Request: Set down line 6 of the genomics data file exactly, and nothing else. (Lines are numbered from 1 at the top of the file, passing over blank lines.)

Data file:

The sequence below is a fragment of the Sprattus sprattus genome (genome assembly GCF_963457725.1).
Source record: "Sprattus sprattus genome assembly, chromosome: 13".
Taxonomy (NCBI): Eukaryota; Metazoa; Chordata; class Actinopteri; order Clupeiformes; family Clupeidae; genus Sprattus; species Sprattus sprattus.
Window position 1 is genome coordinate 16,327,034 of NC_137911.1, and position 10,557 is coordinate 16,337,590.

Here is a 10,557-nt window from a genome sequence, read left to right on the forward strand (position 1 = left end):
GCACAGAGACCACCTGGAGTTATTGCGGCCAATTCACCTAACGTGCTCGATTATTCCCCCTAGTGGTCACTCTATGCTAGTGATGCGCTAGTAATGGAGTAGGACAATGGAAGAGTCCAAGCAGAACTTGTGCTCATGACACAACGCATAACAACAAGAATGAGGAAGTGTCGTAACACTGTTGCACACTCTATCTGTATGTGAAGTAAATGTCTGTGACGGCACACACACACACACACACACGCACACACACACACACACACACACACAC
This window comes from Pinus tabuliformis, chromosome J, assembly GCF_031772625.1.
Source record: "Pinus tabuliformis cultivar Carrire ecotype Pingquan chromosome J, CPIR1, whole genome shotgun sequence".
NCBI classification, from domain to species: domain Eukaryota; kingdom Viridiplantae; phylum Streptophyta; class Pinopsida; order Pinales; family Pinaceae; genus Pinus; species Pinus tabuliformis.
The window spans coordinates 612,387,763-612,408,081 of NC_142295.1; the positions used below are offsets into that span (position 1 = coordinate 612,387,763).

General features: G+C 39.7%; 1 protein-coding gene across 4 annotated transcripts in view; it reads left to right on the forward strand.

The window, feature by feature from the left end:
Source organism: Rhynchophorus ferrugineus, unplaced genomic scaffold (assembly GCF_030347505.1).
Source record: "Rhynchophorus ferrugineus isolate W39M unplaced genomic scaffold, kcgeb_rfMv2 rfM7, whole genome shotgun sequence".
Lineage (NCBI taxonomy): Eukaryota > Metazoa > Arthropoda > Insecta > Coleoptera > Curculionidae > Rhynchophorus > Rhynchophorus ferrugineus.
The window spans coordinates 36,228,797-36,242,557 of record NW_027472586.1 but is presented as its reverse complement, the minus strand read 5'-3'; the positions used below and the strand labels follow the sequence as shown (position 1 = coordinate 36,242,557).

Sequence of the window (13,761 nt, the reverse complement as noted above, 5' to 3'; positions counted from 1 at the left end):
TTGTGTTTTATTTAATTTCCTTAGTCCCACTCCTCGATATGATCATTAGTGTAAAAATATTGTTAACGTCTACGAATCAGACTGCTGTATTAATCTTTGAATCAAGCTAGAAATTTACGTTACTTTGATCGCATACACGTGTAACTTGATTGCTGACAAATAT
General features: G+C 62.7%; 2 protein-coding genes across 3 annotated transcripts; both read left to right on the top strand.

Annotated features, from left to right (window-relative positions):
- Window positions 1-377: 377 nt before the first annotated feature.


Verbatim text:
GCACAGAGACCACCTGGAGTTATTGCGGCCAATTCACCTAACGTGCTCGATTATTCCCCCTAGTGGTCACTCTATGCTAGTGATGCGCTAGTAATGGAGTAGGACAATGGAAGAGTCCAAGCAGAACTTGTGCTCATGACACAACGCATAACAACAAGAATGAGGAAGTGTCGTAACACTGTTGCACACTCTATCTGTATGTGAAGTAAATGTCTGTGACGGCACACACACACACACACACACGCACACACACACACACACACACACACAC